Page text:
Again, consistent with prior research, JOLs were higher for fluent words than for disfluent words (e.g., Rhodes & Castel, 2008). Consistent with Experiments 1a, 1b, and 2a, but inconsistent with prior research (e.g., Mulligan, 1996), recognition performance did not show a benefit for perceptual disfluency. In fact, blurred and clear words were equally likely to be recognized on the final test. Since recognition tests tend to be even more sensitive to the effects of disfluency (e.g., Hirshman & Mulligan, 1991), this result suggests that our inability to find a perceptual-interference effect in Experiments 1a, 1b, and 2a was likely not the result of an insensitive test.
The format identification test demonstrated that participants had better source memory for clear words than for blurred words, which could be explained in one of two ways: First, the cognitive effort required to identify and encode the word might have been high enough to prevent participants from also encoding its format (Glass, 2007), and second, the blurring might have been too minimal to encode at a conscious level, leading participants to guess more often that a word had been clear than that it had been blurred (Lindenberger et al., 2001). Participants’ tendency to identify a word as clear rather than blurred could indicate that when participants were confident that they had an episodic memory of seeing the word, they remembered it as clear. This interpretation may be consistent with other biases that occur when people make judgments at retrieval that are based on prior processing fluency (e.g., Benjamin et al., 1998; Castel, Rhodes, McCabe, Soderstrom, & Loaiza, 2012).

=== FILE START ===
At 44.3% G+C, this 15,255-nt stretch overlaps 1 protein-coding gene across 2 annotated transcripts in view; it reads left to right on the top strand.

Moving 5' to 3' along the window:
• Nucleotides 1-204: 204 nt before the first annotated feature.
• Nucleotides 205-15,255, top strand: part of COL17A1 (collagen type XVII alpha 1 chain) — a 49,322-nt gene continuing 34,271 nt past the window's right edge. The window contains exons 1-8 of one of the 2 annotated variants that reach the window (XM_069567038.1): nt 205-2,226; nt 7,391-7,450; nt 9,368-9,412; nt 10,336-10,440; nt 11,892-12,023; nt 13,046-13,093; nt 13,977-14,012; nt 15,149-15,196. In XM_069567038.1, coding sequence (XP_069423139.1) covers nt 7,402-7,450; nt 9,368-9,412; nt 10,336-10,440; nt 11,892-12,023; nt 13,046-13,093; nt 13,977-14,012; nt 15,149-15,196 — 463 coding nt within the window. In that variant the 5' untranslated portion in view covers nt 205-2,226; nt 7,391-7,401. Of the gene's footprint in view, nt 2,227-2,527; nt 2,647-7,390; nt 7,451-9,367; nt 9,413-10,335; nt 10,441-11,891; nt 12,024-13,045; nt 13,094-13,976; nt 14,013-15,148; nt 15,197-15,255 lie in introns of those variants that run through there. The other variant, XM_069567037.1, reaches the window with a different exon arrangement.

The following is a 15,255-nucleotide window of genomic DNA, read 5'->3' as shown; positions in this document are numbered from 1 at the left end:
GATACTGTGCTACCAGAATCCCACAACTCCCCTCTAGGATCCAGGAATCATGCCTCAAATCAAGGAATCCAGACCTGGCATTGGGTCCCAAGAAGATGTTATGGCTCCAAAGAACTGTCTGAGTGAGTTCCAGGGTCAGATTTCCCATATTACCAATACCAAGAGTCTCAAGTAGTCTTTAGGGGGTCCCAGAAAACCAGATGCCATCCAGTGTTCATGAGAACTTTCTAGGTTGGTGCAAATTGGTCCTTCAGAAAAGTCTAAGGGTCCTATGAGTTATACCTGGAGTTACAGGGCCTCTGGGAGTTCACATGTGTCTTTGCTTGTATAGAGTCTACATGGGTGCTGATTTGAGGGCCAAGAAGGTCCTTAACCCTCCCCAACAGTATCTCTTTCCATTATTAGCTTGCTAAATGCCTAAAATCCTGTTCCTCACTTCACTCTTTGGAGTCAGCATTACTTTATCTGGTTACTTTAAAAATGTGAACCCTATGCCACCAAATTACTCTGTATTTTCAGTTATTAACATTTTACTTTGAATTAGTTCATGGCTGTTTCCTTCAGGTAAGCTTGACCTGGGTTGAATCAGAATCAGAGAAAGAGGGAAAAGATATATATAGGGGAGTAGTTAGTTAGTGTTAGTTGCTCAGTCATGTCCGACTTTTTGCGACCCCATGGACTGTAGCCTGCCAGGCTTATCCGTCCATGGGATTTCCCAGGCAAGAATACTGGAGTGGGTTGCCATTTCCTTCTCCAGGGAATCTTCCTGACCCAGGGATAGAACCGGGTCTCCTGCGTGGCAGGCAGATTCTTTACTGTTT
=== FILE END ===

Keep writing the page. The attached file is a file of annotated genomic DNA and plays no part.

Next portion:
Experiment 2a showed a detrimental effect for perceptual disfluency, while Experiment 2b showed very little effect of format on memory. It may be that disrupting the visual appearance of an item within a list does interfere with conceptual processing and item elaboration, effects that tend to be observed in a free recall test, but not a recognition test (Nairne, 1988). On the basis of this interpretation, in Experiment 3 we employed a free recall test in which participants were allowed even longer to process the stimuli.
In Experiment 3, we extended the presentation time to 5 s for two reasons: (1) to more closely match the presentation times in related research (e.g., Rhodes & Castel, 2008; Sungkhasettee et al., 2011) and (2) to allow sufficient time for deeper processing. This extended time might equalize processing for the blurred and clear words, effectively eliminating any benefit for clear words. If that pattern were to occur, it would suggest that visual distortions do impair encoding processes with short presentation times, but that difficulty can be overcome given more processing time. In addition, we would be able to more closely compare our results with a broader range of previous research.
A group of 24 undergraduates enrolled in introductory-level psychology courses at the University of California, Los Angeles, participated for course credit. Each participant was tested individually.